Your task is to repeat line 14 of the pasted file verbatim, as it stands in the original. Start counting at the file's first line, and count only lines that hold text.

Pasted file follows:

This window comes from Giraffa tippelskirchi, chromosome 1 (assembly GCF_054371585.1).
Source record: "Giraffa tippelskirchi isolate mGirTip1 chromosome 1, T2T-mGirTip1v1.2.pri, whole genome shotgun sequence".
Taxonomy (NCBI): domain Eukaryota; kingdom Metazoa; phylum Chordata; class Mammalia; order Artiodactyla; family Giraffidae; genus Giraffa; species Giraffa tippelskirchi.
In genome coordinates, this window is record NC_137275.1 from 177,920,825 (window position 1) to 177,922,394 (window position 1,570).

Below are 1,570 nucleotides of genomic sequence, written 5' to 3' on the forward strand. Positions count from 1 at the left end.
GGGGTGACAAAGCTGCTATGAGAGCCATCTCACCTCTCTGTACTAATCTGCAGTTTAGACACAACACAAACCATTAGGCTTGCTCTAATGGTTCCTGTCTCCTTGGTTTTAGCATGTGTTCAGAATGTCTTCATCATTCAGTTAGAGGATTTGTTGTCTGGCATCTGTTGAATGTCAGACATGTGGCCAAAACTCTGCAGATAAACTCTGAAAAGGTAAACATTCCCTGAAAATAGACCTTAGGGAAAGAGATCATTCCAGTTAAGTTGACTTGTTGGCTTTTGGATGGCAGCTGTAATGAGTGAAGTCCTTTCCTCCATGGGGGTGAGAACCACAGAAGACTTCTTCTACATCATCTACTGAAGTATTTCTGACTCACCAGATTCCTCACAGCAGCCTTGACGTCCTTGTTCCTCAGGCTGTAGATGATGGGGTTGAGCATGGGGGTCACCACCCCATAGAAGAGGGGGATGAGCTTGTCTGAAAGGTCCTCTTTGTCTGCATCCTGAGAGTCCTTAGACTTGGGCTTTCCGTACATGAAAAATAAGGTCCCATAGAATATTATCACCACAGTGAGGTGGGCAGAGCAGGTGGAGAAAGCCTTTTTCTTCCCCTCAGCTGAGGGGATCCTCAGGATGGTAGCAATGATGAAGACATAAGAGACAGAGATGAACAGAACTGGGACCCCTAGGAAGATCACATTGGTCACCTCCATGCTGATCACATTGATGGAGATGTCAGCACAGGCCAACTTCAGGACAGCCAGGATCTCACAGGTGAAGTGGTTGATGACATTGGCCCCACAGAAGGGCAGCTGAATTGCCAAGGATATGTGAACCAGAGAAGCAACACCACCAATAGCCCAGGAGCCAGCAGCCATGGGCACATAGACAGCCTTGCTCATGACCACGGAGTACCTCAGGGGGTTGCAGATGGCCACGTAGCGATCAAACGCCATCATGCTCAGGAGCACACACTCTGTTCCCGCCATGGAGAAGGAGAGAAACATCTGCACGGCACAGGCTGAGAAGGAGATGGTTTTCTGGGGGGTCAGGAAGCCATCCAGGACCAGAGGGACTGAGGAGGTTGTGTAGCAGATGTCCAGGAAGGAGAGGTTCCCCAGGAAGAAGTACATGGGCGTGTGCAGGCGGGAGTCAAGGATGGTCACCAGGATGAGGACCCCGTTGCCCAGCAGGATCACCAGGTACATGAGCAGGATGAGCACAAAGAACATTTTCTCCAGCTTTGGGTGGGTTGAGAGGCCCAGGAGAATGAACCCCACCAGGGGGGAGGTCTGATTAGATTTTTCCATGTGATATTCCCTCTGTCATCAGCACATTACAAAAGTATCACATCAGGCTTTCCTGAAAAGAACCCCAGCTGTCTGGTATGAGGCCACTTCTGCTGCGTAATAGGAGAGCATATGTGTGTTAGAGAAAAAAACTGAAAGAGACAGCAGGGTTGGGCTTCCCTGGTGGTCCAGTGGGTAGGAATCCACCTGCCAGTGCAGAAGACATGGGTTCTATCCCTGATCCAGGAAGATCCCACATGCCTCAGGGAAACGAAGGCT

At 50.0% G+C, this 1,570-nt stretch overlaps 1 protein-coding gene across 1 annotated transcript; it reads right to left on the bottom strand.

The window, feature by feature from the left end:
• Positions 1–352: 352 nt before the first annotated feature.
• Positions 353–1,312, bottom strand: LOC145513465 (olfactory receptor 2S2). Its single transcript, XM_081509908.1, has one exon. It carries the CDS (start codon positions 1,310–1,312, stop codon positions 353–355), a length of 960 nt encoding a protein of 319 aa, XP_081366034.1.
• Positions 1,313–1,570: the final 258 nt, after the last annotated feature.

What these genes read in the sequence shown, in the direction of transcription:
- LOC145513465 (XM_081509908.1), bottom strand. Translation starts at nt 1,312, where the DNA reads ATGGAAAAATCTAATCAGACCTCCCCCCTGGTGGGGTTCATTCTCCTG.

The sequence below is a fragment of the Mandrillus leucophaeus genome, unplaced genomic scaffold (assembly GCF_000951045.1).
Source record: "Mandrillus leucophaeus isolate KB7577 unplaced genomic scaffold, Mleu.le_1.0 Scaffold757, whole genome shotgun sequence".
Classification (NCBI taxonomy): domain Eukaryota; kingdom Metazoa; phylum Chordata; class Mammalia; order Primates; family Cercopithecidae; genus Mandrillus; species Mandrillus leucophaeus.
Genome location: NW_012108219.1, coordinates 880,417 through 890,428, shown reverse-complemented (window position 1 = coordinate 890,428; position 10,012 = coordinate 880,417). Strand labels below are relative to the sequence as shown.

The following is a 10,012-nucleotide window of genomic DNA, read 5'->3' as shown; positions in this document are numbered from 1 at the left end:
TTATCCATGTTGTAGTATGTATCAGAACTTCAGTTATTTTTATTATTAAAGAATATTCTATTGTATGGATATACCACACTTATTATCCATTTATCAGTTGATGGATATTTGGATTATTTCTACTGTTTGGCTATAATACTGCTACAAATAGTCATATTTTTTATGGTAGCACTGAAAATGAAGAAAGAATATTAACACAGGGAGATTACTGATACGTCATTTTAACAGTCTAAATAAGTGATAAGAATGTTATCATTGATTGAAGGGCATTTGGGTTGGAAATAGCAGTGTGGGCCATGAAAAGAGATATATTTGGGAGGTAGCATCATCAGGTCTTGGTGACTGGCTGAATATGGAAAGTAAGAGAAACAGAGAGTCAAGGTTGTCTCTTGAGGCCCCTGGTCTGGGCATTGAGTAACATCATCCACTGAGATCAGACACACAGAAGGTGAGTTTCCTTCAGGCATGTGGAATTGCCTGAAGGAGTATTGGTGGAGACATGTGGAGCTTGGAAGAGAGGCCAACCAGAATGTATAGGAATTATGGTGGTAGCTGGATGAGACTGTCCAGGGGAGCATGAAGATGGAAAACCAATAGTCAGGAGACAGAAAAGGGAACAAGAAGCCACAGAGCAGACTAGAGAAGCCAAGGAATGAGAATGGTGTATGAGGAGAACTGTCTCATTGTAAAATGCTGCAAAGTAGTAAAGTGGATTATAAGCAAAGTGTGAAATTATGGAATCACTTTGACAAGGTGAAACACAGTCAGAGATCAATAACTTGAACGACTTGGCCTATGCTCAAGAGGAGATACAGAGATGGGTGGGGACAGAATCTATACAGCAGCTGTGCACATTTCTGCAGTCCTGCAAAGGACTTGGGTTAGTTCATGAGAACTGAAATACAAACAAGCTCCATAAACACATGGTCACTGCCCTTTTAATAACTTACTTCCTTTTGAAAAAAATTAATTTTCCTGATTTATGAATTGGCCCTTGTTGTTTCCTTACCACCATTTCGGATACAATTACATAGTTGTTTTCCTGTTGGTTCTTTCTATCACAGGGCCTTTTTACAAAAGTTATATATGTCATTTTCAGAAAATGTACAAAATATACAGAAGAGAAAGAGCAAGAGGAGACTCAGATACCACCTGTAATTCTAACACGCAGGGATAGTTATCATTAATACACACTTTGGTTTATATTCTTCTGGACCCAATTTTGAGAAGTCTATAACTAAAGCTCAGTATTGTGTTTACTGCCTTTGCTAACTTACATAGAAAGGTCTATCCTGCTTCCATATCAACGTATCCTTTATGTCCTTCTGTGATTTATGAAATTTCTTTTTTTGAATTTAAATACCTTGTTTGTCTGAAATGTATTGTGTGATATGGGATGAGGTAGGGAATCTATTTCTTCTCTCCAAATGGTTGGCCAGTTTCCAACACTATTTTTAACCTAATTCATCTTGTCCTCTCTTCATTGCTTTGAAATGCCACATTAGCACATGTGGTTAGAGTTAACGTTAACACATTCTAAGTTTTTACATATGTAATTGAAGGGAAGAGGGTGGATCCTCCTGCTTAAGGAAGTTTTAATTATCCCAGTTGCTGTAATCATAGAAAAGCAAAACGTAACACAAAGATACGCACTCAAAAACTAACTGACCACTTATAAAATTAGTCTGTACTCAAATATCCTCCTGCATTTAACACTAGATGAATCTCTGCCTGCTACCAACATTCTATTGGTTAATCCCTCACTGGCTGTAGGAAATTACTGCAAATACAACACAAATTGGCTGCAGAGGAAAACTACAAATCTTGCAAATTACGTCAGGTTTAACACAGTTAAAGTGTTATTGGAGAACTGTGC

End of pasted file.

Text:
The sequence below is a fragment of the Mandrillus leucophaeus genome, unplaced genomic scaffold (assembly GCF_000951045.1).